Out of all the potentially traumatizing films I enjoyed in childhood, The Brave Little Toaster was the worst -- yes, worse than Bambi. I actually adored Bambi. Even though I loved animals and hated to see them hurt, I could rationalize his mother's death as a sad, but inevitable part of the circle of life. Besides, I grew up in the American south, where you learn about deer hunting at an early age. But the idea that inanimate objects, which I daily used, abused, took for granted, and threw away, secretly were sentient, sensitive beings, tormented me. Cats, dogs, and humans can tell you through words and body language when you hurt, anger, sadden, or please them. Inanimate objects, being silent, could also suffer in silence without my knowledge. The fact that the favorite blanket I carried everywhere shared the name of one of the main characters, Blanky, exacerbated my concerns. What if I accidentally hurt Blanky? What if Blanky missed me when I was in preschool? What if Blanky didn't like me after all?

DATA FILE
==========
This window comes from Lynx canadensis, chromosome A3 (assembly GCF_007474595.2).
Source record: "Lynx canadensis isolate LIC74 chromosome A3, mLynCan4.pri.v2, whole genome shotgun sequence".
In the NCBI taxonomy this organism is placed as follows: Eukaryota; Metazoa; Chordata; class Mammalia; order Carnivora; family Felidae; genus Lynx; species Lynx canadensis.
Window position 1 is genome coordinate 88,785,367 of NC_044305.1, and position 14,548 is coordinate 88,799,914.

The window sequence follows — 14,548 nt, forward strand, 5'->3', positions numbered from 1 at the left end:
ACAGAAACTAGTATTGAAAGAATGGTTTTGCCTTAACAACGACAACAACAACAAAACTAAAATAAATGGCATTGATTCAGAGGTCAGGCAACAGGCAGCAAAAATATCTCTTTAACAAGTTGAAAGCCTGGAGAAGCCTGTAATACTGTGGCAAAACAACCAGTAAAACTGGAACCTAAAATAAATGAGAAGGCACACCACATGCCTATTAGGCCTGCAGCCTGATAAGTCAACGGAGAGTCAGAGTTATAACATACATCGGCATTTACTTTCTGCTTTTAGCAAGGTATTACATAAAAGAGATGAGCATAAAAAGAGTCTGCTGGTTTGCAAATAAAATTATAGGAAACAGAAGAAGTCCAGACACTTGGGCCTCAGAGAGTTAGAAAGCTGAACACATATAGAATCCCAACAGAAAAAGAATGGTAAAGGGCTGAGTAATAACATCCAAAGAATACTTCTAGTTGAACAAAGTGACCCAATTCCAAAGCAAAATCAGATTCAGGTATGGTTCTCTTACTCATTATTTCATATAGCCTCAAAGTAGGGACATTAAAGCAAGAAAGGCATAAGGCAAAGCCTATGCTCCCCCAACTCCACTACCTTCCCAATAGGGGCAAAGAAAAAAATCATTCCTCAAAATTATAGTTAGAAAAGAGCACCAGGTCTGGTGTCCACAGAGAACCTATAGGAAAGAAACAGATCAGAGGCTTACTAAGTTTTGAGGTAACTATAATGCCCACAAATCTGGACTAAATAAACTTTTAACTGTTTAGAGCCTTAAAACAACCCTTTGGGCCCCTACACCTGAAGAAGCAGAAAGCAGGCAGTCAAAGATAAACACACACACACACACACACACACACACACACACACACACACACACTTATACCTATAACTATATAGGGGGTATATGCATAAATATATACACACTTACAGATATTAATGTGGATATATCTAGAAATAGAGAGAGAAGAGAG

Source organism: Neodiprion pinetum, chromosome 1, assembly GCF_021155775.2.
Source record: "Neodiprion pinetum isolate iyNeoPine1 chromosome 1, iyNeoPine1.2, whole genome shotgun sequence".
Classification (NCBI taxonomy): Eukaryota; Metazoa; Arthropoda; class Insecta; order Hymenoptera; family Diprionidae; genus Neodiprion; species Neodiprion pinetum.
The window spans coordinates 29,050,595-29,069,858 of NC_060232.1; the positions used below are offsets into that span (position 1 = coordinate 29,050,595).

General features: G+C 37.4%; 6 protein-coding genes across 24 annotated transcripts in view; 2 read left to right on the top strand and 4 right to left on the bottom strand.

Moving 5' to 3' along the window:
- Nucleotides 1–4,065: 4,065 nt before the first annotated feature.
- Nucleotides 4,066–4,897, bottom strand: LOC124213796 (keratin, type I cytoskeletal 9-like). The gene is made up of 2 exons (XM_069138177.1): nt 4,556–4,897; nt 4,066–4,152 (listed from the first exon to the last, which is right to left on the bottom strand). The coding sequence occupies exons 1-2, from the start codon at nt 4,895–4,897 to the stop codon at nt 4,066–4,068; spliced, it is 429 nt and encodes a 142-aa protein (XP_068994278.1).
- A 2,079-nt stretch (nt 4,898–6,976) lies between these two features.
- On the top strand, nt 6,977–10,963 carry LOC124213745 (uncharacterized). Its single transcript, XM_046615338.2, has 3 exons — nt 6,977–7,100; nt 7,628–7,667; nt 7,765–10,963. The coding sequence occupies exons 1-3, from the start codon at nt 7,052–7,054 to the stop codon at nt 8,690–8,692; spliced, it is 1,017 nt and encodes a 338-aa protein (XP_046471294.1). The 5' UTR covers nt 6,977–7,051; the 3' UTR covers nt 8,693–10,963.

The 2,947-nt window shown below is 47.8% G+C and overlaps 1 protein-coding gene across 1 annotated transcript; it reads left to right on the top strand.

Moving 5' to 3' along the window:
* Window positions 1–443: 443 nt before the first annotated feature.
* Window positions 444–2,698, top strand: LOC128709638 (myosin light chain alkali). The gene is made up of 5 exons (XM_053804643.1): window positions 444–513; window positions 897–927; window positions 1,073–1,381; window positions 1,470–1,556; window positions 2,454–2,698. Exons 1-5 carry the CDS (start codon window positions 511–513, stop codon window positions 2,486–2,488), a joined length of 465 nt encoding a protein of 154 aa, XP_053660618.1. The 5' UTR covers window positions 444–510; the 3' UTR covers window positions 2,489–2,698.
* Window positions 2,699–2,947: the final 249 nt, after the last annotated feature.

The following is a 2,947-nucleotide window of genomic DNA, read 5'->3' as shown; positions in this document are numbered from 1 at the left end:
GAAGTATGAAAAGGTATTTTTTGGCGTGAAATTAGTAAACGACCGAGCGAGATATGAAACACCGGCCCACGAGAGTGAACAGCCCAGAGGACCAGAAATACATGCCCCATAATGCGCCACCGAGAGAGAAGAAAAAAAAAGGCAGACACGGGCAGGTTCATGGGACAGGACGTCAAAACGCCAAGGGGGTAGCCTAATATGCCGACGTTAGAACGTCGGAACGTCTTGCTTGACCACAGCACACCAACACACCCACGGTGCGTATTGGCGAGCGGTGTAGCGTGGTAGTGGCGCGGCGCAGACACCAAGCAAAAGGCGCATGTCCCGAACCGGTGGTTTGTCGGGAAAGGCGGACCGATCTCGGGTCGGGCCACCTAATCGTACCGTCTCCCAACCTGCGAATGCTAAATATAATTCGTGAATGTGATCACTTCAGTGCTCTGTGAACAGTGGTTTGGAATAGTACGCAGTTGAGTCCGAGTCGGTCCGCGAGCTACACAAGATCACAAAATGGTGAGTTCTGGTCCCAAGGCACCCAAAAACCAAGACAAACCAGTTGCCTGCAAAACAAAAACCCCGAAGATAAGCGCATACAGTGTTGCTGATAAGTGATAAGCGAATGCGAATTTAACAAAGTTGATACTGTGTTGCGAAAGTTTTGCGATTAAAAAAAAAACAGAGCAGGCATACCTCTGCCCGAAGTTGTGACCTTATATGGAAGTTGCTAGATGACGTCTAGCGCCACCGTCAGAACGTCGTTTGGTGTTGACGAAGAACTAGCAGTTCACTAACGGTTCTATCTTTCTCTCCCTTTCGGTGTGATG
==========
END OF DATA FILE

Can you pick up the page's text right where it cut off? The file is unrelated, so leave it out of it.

More than once my mother had to assuage some irrational worry and explain that inanimate objects did not have feelings like animals did. Once the lesson stuck, I got over my fears quickly. Like most people, I occasionally anthropomorphize objects around me. But I don't worry that my car will be sad if I forget to change its oil or that my summer sandals will be hurt when I put them away for the winter.
Yes, you read that right. These are toasters with feelings. Sad feelings.
We haven't even learned how to manage the feelings we have already, and now we're making more?
I'm gonna go grab my cat and my Blanky and take a nap. Let me know when we figure out a way to handle this better than the people in The Brave Little Toaster.